Charming dino-puppet fun for ages three and above
The last time the beasts of the Mesozoic era descended upon Regent’s Park it was for ‘Dinosaur Zoo’, a puppet-based dino romp that was a lot of fun, albeit somewhat defined by its obstinate refusal to feature dinosaurs that weren’t from Australia (the show was in fact Australian, but dinosaur nationalism is a pretty weird concept).
Anyway, ‘Dinosaur World Live’ is a not dissimilar idea, except that the British show, written and directed by Derek Bond, isn’t afraid to give the audience what it wants – that is, a T-rex. In fact, there are two T-rexes, an adult and a baby, plus a brace of Triceratops and some semi-obscure additional dinos (Giraffatitan, Segnosaurus, Microraptor) that parents may or may not have heard of depending upon the extent of their children’s dino-love.
There’s a framing plot, which goes on a bit and may sail over the heads of smaller audience members, wherein perky Miranda (Elizabeth Mary Williams, with the squeaky-clean pep of a Butlin’s Redcoat) recounts how her family discovered a mysterious island full of living dinosaurs, which they are now exhibiting across the breadth of the UK in a larksome roadshow.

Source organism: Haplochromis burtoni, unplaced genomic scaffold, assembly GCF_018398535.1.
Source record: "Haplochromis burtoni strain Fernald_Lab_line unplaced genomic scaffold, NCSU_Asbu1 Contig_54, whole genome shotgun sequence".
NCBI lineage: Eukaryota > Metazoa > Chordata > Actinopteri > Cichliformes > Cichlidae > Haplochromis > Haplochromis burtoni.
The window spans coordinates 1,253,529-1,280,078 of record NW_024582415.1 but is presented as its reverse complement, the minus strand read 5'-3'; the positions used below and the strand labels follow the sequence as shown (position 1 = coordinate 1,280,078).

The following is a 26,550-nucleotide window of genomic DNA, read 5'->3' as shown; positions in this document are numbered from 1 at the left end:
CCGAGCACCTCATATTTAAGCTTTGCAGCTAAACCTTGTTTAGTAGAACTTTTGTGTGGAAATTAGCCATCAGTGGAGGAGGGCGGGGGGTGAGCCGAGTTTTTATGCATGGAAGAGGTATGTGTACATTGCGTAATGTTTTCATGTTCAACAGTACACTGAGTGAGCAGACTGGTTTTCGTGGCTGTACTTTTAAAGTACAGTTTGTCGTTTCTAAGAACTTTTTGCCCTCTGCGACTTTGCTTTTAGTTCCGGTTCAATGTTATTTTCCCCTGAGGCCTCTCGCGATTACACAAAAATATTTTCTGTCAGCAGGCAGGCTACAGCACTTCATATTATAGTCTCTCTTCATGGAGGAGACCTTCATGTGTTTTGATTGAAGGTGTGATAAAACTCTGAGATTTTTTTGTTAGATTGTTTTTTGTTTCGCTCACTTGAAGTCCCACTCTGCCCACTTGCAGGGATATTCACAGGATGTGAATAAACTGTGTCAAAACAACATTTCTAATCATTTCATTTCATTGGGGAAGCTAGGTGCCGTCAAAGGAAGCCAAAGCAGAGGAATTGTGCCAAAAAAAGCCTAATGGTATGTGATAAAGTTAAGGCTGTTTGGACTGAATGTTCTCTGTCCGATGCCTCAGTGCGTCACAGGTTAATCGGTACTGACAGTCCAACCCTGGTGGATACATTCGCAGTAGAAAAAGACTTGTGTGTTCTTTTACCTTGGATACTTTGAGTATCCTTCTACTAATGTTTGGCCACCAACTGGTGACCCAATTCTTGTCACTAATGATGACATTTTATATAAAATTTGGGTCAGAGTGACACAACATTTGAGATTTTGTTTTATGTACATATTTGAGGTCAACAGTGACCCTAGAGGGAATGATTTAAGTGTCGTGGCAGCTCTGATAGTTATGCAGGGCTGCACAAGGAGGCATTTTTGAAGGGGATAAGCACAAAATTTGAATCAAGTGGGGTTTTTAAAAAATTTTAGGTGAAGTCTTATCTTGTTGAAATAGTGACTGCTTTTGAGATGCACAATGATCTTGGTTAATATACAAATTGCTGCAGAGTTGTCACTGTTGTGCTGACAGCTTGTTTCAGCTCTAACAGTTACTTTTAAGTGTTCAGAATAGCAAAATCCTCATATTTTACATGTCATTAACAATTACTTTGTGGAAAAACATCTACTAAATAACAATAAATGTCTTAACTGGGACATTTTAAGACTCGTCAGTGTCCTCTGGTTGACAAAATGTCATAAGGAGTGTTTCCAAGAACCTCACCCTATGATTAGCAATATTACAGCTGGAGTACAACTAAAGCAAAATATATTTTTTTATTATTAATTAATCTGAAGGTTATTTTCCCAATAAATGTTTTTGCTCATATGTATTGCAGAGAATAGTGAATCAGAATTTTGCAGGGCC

It’s a set-up to introduce us to a succession of lovably unruly puppet dinosaurs, beautifully designed by Max Humphries and manipulated by a versatile team of puppeteers overseen by Laura Cubitt. There’s a spot of audience interaction – feeding, grooming – and the noises and movement are convincing enough that a theatreful of tots raised on realistic CGI representations of dinosaurs unimaginable when I was a child appeared to have their disbelief fully suspended.
From the perspective of my three-year-old’s attention span, another dinosaur or two would have been ideal, at the expense of some of the chat. And a post-show meet-the-dinosaurs section could have been better stage managed. The baby Triceratops and baby T-rex got chaotically mobbed – though after five or so minutes, Miranda came out to restore some order. It’s undeniably a bit more rickety than some of the more monolithic dinosaur attractions that periodically call in on London, but ‘Dinosaur World Live’ has a genuine, up-close charm and is a perfect child-distractor for the remainder of the summer holidays.